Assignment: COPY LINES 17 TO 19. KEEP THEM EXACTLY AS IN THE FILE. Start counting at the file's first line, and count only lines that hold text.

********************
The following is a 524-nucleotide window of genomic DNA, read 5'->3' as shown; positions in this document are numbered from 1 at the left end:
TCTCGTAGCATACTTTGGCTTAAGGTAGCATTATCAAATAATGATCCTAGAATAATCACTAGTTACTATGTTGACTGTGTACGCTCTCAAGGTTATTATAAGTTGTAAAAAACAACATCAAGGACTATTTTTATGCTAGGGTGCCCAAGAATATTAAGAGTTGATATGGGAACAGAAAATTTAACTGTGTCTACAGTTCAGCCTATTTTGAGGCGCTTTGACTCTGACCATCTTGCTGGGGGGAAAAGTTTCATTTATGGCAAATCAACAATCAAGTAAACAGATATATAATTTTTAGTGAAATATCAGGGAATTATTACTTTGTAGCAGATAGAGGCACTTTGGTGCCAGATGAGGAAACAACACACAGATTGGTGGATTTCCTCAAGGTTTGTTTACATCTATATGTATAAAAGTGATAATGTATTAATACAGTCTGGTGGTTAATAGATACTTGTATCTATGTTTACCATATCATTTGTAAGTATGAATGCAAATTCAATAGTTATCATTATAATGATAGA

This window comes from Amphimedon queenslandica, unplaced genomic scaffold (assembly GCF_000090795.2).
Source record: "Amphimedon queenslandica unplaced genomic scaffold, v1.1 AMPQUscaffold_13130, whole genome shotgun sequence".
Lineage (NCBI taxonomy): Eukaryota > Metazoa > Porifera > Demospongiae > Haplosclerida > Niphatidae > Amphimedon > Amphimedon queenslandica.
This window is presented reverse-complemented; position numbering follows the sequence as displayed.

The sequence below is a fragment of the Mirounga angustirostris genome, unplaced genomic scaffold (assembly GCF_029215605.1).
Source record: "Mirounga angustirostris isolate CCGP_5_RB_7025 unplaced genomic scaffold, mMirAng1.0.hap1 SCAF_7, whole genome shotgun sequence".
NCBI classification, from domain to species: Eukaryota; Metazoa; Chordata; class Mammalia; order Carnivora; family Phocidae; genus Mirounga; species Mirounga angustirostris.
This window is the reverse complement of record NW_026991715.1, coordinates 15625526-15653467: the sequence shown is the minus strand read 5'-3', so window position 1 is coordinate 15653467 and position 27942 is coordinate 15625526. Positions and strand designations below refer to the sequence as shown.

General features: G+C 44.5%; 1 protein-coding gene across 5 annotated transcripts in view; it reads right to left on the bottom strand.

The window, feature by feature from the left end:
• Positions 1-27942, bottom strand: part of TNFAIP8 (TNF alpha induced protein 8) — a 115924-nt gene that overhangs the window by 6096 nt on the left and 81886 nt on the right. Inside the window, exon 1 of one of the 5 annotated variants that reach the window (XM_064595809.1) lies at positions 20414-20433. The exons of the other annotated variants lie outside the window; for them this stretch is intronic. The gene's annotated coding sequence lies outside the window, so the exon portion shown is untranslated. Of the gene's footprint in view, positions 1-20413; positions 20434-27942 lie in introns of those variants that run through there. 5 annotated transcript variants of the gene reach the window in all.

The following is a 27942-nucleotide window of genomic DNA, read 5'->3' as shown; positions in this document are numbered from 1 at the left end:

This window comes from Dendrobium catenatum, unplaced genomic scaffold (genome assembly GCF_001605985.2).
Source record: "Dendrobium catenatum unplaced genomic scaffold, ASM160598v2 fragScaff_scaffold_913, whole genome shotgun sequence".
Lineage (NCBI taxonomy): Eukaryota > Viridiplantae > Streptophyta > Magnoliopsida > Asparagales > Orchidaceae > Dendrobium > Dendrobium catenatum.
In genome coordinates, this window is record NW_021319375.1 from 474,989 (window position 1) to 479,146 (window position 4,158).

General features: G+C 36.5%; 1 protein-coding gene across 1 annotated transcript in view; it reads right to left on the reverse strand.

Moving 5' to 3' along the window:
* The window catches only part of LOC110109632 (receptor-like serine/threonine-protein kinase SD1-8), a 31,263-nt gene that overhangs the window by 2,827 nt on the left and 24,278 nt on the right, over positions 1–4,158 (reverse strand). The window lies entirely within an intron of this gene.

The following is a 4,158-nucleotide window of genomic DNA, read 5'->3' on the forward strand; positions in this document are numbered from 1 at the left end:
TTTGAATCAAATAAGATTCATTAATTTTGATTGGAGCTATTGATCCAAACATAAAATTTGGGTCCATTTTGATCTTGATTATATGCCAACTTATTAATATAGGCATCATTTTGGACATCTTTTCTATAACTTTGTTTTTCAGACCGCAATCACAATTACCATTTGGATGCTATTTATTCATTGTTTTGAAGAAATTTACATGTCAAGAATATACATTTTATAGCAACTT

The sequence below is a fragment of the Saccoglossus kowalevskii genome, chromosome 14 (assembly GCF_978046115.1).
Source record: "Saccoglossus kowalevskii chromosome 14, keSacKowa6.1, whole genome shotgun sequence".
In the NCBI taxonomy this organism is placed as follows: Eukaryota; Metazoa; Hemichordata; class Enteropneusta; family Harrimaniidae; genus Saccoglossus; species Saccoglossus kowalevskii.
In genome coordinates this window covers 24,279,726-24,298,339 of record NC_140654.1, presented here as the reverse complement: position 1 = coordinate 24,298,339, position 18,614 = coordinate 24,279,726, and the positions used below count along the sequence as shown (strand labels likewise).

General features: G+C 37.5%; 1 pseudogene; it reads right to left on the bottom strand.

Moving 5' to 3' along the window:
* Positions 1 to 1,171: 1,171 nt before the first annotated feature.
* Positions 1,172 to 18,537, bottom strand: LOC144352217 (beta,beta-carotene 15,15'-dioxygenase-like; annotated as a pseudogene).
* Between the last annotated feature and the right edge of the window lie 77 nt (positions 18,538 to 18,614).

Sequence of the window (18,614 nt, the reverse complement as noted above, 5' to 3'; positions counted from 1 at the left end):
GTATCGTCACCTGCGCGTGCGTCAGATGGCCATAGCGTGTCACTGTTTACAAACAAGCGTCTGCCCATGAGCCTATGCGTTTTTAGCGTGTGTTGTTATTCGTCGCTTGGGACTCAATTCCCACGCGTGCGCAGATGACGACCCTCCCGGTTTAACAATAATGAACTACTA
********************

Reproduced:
Lineage (NCBI taxonomy): Eukaryota > Viridiplantae > Streptophyta > Magnoliopsida > Asparagales > Orchidaceae > Dendrobium > Dendrobium catenatum.
In genome coordinates, this window is record NW_021319375.1 from 474,989 (window position 1) to 479,146 (window position 4,158).

General features: G+C 36.5%; 1 protein-coding gene across 1 annotated transcript in view; it reads right to left on the reverse strand.